On the way back to Padangbai we are planning to stop at another location for the second dive. When we stop at Crystal Bay, diving conditions are not ideal, so we decide for the Nusa Penida SD dive site. Most divers relax on the roof of the Dipe Boot during the break between the dives. As we are sunbathing, Ben, who is doing a dive master internship at OK Divers, suddenly spots a Mola Mola in the water and shouts. Information for non-divers, Mola Mola (or Ocean Sunfish) is probably one of the most weird-looking fish on the planet (at least in my opinion). When I first saw this fish in a video at OK Divers, I thought the video was shot in a bad format, or that the TV has a problem with screen or resolution scale because that fish was simply flattened. I was then told that:
- Mola Mola can grow up to 3 meters,
- a lot of scuba divers would do anything to see Mola Mola live just for a few seconds, because it is quite rare,
- it can be usually spotted in Bali only in the period from August to the end of October, when it occurs in shallower waters (understand at a depth of 25-30 meters),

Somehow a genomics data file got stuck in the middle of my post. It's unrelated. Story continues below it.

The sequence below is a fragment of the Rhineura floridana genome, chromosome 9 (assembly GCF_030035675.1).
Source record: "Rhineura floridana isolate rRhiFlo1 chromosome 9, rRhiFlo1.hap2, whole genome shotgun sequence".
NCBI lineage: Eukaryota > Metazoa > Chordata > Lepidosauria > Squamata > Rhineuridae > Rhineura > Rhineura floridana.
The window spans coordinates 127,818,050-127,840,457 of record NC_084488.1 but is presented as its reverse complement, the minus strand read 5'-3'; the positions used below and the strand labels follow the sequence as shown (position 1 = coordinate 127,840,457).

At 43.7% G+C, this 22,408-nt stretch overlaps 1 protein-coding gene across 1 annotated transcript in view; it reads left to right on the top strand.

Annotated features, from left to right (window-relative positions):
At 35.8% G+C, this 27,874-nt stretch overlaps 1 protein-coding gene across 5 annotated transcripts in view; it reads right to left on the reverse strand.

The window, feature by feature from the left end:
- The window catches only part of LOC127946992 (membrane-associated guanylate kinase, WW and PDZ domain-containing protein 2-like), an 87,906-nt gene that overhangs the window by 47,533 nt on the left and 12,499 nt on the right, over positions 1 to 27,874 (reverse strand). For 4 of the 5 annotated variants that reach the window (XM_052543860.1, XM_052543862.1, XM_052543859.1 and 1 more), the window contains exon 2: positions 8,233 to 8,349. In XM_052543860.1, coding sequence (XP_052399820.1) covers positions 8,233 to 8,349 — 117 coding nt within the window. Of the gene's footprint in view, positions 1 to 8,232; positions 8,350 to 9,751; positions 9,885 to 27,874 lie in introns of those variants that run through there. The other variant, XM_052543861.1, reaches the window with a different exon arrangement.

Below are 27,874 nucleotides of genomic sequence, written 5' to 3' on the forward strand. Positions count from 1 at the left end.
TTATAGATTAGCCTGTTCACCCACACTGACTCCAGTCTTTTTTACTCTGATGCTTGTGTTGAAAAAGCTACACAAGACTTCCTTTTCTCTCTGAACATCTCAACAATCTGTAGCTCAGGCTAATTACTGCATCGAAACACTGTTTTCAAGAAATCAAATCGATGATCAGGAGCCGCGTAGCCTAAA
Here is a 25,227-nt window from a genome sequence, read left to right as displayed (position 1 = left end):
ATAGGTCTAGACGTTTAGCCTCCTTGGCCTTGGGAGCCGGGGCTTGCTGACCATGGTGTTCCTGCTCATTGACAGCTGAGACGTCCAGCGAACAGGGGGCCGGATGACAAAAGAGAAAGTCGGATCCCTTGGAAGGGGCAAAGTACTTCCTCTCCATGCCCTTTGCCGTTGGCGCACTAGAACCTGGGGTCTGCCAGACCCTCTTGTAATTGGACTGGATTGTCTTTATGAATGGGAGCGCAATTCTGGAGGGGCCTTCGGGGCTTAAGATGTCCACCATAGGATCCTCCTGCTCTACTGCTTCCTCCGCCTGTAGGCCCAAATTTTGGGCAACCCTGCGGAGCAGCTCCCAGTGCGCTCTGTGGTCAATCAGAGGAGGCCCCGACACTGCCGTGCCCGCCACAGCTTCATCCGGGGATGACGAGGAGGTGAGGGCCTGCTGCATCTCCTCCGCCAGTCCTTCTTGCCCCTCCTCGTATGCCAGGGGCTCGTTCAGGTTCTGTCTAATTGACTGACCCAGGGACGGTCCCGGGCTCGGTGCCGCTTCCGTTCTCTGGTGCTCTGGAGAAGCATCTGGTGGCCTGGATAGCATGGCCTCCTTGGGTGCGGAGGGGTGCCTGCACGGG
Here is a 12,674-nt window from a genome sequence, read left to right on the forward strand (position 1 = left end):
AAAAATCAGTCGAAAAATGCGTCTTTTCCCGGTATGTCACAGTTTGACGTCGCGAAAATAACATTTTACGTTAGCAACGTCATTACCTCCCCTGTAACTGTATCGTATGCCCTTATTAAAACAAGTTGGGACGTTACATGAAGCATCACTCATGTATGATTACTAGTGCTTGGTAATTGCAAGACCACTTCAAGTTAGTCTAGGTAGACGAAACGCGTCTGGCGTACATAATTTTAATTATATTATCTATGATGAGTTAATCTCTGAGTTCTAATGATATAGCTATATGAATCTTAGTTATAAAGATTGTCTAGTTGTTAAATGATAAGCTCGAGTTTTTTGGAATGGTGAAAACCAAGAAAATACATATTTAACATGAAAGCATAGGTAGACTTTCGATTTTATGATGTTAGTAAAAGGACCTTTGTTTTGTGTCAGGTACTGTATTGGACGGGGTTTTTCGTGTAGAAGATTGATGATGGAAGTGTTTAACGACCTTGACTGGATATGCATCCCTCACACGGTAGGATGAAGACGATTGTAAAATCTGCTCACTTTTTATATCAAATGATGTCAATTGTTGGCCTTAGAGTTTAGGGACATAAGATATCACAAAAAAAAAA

and yes, that this fish is really strange looking.
I’m watching an odd fin that comes out of the water and I ask Ben how it is possible that my OWD-level eyes have come to such a sighting, if Mola Mola occurs mostly at depths too big for me as an Open Water Diver. I thought my chance to spot even the odd fin was about 0.00000000000001 %. Ben tells me that Molas come to the surface to sunbathe, just as we are right now. The odd fin disappears and all the divers on board can’t wait for the end of the mandatory surface interval, hoping to see the Mola underwater. It is the end of October, for many divers it is therefore the last chance for a long time to see Mola.
We are slowly descending to 18 meters, but see no Mola at all. Instead, however, we see large schools of small and bigger fish and the corals colored in pink, orange, brown and purple. This site is not only beautiful but also comfortable. Diving here is kind of relaxing because you swim with the current (so called drift diving) so you can enjoy the beauty of the underwater world without exhausting physical activity.
However, this pleasant current is not very good for underwater photography. When we swim around a beautiful rock full of coral, I ask Laci, if he can take a picture of me, Ankea and Christian with this rock, but when we finally make the photo formation we're about 300 meters from the rock, but Laci takes the picture anyway :-)
We have no luck for Mola this time, but when we're back on the boat, we agree we've had more luck than many divers with hundreds of dives that have not even seen the odd fin on the surface.
Next year, I will find you, Mola!